that point. Full effect can be given to both instruments under that doctrine, because the bill of lading is an instrument upon which any person to whom it is indorsed, without notice of its differing from the charter-party has a right to rely.

"If that construction is correct, cadit quæstio, the shipowner in this case is certainly liable to the charterer, if the charter-party between them alone is looked at. To sum up what I have said, supposing that the words as customary at port of loading' refer to the manner of signing, there is nothing to take away from the defendants their liability. But supposing that those words mean that the master is to sign a bill of lading in the customary form, then the words without prejudice to the stipulation of this charter-party' prevent it having any effect at variance with the effect of the charterparty. Lastly, supposing that those words apply only to the rate of freight, and that the only bill of lading that could be presented to the master to sign was the one he did sign, then still, there being nothing expressly stated in the charter-party to show that upon the signing of the bill of lading, the charter-party is to cease to be the contract between the parties, the bill of lading is to be treated only as a receipt for the goods."

And Lopes, L. J. added-" I believe the law to be this, that where there is a charter-party, the bill of lading operates as a receipt for the goods, and as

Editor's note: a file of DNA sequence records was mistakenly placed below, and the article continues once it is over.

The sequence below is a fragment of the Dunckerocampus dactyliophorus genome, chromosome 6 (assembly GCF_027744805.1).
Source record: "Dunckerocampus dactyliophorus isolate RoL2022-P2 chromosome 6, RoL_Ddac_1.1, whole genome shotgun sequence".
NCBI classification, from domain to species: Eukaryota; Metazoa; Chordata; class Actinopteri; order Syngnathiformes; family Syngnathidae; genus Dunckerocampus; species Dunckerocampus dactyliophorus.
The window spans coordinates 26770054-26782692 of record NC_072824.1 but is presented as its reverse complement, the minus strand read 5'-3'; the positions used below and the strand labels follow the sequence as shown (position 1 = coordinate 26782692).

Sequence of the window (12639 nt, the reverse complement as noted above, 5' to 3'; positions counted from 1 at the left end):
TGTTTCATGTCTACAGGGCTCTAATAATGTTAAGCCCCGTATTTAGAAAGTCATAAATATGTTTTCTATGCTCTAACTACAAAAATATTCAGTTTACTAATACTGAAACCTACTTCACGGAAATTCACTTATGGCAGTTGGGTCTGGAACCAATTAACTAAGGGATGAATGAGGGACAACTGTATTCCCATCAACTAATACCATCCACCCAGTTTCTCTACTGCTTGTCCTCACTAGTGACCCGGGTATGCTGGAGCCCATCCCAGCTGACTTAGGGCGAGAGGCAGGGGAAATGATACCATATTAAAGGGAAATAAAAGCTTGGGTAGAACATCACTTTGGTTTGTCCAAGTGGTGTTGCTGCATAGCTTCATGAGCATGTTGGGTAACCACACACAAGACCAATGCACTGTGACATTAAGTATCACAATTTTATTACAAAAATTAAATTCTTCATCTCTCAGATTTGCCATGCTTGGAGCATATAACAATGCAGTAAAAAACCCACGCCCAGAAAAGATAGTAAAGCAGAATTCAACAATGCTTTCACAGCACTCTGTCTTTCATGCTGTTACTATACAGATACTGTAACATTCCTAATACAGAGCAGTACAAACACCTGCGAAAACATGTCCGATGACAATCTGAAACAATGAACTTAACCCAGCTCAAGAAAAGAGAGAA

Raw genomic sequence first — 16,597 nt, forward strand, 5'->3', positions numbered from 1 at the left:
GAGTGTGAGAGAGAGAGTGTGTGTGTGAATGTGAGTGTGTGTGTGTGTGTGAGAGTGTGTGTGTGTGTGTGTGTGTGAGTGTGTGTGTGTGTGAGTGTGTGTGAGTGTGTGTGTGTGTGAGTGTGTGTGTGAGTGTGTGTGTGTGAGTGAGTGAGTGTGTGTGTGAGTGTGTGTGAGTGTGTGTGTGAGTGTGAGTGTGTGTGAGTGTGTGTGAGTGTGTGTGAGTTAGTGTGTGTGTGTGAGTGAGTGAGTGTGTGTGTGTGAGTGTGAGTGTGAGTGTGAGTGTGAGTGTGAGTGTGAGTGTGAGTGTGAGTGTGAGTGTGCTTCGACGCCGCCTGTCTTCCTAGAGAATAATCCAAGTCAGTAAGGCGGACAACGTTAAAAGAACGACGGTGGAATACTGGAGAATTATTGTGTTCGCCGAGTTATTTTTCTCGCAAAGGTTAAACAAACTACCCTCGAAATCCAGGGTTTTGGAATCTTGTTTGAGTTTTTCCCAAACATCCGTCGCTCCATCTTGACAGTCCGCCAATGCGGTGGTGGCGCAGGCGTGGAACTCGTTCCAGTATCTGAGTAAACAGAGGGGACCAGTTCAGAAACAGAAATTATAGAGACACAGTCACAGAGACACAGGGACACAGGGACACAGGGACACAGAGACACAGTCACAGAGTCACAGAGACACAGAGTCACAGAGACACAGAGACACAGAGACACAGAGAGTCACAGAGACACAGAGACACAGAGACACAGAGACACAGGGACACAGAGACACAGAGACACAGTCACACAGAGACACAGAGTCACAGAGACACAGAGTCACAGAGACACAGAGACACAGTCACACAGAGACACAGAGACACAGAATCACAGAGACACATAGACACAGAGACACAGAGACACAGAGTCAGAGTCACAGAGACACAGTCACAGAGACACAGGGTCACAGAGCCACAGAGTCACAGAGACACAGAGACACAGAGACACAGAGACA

1 Sewell v. Burdick, L. R. 10 App. Cas. 74; Wagstaff v. Anderson, L. R. 4 C.P.D. 283; L. R. 5 C. P. D. 171.

a document of title passing the property in the goods, but not as a contract between the charterer and the shipowner."

And in a recent case Lord Esher said:

"In this case the action is brought by the shipowner against the charterer for the breach, as he says, of the charter-party. Now, the only contract between the shipowner and the charterer is the charter-party. As between them the bill of lading is no part of the charter-party contract-it is nothing but a receipt for the goods put on board. The bill of lading, which is given by the shipowner according to a charter-party between him and the charterer, does by the Mercantile law contain the terms of the contract by which the charterer is enabled to hand over to or assign to the assignee of the bill of lading. As between the assignee of the bill of lading and the shipowner, the bill of lading contains the terms of the contract of carriage, but, as between the charterer and the shipowner, the bill of lading given under the charter-party is no part of the charter-party contract. But the terms of a charter-party may be such that the bill of lading may be in effect written into the charter-party so as to become part of the charter-party."1